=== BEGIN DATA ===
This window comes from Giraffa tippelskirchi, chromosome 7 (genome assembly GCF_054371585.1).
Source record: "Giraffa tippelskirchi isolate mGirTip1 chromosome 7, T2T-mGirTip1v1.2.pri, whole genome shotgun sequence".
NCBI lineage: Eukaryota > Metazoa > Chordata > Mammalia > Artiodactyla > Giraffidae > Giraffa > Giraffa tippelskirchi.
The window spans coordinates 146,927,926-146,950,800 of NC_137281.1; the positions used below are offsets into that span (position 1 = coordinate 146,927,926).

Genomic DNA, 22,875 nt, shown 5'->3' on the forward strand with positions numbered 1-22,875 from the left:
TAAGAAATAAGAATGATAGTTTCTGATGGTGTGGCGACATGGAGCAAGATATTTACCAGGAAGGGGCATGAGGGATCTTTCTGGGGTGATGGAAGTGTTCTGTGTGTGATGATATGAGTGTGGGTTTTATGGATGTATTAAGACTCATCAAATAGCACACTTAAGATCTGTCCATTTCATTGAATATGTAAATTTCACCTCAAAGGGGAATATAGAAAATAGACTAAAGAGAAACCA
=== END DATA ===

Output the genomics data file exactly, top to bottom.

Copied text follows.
This window comes from Giraffa tippelskirchi, chromosome 7 (genome assembly GCF_054371585.1).
Source record: "Giraffa tippelskirchi isolate mGirTip1 chromosome 7, T2T-mGirTip1v1.2.pri, whole genome shotgun sequence".
NCBI lineage: Eukaryota > Metazoa > Chordata > Mammalia > Artiodactyla > Giraffidae > Giraffa > Giraffa tippelskirchi.
The window spans coordinates 146,927,926-146,950,800 of NC_137281.1; the positions used below are offsets into that span (position 1 = coordinate 146,927,926).

Genomic DNA, 22,875 nt, shown 5'->3' on the forward strand with positions numbered 1-22,875 from the left:
TAAGAAATAAGAATGATAGTTTCTGATGGTGTGGCGACATGGAGCAAGATATTTACCAGGAAGGGGCATGAGGGATCTTTCTGGGGTGATGGAAGTGTTCTGTGTGTGATGATATGAGTGTGGGTTTTATGGATGTATTAAGACTCATCAAATAGCACACTTAAGATCTGTCCATTTCATTGAATATGTAAATTTCACCTCAAAGGGGAATATAGAAAATAGACTAAAGAGAAACCA